Turnbull Government’s cities agenda takes shape

Despite the loss of Jamie Briggs as the first Minister for Cities and the Built Environment in December, the Government’s cities agenda is taking shape, as revealed in a keynote speech by Greg Hunt last week.

Environment Minister Greg Hunt (pictured), who currently has responsibility for cities, has spelt out the key elements of the Turnbull Government’s agenda, which has five parts:

  • Long term and integrated planning with state and local governments
  • Renewed focus of policy makers on housing affordability
  • Strengthening the link between housing and jobs.
  • Green initiatives to make cities more liveable
  • Investigating the role of value capture in encouraging growth.

Importantly, the speech committed the government to including housing affordability in the review of the taxation system. With the average stamp duty paid on a house reaching $35,000 in Sydney, $32,000 in Melbourne and $28,000 in Darwin, taxation is impacting the capacity of Australians to buy a home close to where they work.

But as Minister Hunt recognises, affordability is more than tax, it’s also about the connectedness between jobs and housing. While our cities perform favourably in the international rankings – with Melbourne topping The Economist’s international rankings for a fifth straight year – congestion is looming as a major drag on national productivity.

As Minister Hunt put it. “When the only affordable housing is located an hour and a half away from work, this does not support liveability – and it is terrible for productivity.”  It’s a pressing issue for Sydney with the city requiring up to 664,000 new homes and 689,000 new jobs in the next 15 years.

The Turnbull Government wants to tackle affordability by increasing the number of jobs in residential areas, by increasing the supply of housing in areas of high job density and by improving transport connections between areas of housing growth and areas of employment growth.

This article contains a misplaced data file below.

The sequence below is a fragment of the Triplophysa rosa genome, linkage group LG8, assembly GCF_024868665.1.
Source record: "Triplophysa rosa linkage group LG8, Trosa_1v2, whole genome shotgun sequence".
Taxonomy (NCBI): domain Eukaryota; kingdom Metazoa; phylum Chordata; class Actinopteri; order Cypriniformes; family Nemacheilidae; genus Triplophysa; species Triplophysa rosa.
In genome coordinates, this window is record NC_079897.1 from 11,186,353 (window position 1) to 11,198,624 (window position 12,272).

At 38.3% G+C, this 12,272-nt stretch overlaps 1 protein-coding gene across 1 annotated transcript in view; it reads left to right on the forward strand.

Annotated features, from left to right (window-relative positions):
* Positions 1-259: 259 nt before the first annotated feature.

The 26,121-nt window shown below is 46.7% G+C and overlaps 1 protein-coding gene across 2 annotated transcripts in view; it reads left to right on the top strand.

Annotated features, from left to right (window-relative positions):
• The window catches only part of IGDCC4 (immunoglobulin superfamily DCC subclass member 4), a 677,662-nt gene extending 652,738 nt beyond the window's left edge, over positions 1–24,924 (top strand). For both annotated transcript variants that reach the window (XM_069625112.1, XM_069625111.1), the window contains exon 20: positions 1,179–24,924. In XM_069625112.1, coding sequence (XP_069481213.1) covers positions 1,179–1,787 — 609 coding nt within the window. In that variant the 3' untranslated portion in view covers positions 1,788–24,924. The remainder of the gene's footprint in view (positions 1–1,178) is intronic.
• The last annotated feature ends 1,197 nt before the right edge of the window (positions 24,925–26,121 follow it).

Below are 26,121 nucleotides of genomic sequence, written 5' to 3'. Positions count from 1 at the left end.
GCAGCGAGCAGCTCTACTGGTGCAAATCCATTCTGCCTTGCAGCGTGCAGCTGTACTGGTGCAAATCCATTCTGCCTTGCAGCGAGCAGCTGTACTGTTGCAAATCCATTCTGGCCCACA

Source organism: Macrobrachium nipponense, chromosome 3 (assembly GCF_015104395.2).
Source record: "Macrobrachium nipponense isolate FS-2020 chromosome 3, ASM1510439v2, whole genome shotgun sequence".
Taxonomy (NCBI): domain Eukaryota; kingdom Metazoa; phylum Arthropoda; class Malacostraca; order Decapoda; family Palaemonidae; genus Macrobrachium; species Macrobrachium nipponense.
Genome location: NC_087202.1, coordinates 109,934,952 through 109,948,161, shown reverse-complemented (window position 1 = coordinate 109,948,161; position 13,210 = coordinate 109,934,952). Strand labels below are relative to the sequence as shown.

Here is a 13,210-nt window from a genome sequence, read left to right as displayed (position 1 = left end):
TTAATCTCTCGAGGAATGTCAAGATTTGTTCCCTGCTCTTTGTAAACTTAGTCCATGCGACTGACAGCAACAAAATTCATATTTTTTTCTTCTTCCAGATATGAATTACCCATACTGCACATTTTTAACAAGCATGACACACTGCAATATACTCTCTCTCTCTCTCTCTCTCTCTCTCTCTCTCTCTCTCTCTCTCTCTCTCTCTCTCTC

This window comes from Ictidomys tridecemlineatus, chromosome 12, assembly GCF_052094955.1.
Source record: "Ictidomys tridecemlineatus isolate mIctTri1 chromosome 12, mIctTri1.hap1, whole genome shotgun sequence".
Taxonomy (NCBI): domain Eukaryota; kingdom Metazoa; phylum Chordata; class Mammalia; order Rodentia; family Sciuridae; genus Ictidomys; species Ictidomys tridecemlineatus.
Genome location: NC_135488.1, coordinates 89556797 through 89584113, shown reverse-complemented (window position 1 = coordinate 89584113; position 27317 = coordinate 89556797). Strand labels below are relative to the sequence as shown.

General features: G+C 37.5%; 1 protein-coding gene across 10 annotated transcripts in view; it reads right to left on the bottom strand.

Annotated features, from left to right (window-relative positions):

The Minister, himself the son of a Victorian Planning Minister, believes the challenges can be met by bringing together federal, state and local authorities to develop an overarching physical roadmap for the next 30 and 50 years. The Minister’s call comes on the eve of the launch of the Greater Sydney Commission.

Green cities initiatives continue with cities to set goals out to 2050 for increased tree coverage and through the National Clean Air Agreement, which was endorsed by State Environment Ministers in December.

The Federal Government, under the direction of Major Projects Minister Paul Fletcher, continues to study the issue of value capture as a new revenue source for government. However, there are risks that the idea will cut across the government’s affordability agenda. 

As Ken Morrison, Property Council chief executive, put it, “Property owners already pay stamp duty, land tax, and capital gains tax, and we are wary of government adding a value capture tax on top of them. The danger for the government is that it might end up with its own version of a VCT – Very Cross Taxpayers.”